USM Open Source History Text: The World at War: World History 1914-1945

Rivera Returns to Mexico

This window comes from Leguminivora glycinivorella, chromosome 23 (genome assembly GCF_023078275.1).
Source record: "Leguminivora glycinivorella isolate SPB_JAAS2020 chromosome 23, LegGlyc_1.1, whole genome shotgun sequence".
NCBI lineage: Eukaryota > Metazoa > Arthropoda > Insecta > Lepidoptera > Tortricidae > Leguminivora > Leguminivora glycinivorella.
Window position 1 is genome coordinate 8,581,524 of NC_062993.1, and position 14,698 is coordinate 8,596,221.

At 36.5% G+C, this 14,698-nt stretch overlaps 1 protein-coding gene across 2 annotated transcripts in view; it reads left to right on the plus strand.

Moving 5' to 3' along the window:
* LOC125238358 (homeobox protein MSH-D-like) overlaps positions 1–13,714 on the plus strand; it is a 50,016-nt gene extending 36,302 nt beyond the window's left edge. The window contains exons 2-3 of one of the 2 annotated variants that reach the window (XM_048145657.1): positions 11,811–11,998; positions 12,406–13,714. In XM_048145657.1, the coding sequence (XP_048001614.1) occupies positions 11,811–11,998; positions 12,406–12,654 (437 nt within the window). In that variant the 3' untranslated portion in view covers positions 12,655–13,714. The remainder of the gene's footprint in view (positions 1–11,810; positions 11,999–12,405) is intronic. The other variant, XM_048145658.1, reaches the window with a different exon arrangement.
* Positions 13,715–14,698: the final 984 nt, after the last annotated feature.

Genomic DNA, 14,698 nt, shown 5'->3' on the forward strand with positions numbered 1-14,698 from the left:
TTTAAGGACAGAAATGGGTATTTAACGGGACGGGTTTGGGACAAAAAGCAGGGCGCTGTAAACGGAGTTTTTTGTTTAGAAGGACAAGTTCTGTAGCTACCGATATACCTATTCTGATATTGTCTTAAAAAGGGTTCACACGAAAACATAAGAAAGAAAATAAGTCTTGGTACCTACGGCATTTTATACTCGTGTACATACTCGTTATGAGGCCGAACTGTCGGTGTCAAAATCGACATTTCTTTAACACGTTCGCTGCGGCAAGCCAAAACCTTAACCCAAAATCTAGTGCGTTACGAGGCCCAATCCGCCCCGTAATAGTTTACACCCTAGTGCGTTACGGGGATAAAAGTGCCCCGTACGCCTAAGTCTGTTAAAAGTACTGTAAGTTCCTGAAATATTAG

When Rivera returned to Mexico in 1921, he encountered a revolutionary society that was just emerging from a decade of civil war. The war had been incredibly bloody and chaotic, notable for the breakdown of any form of centralized power and the rise of localized militias led by charismatic figures like Pancho Villa and Emiliano Zapata. By 1920, however, Zapata had been assassinated by the new constitutional regime and Villa had surrendered. The situation in Mexico mirrored in many ways the revolutionary dynamics in Russia, which witnessed a shorter period of chaotic civil war, followed by an attempt, like in Mexico, for a stabilization of the revolutionary government in the 1920s and 1930s. Like in Russia, the stabilization period was marked by struggles for power among political leaders, violence, and a mishmash of social and cultural reforms. Like in Russia, the Mexican revolutionary government in the 1920s learned that despite its desire for broad social reforms, it would be incredibly challenging to remove itself from the global economy. Finally, like in Russia the Mexican government sought to create “an aesthetics” of the revolution. Diego Rivera, bringing together threads of hyper-modernity with traditional motifs, Marxism with peasant communitarianism, would be the most famous example of the revolutionary artist. By the late 1920s, however, Rivera had fallen out of favor with movements on the right and the left in Mexico. As the government moved away from revolutionary Marxism, it viewed Rivera as too radical. At the same time, the fissures in the world communist movement, primarily between Stalinists and the diverse array of opponents to Stalin, eventually led to Rivera’s expulsion of the communist party in 1929 on the grounds that he was a “Trotskyite.”

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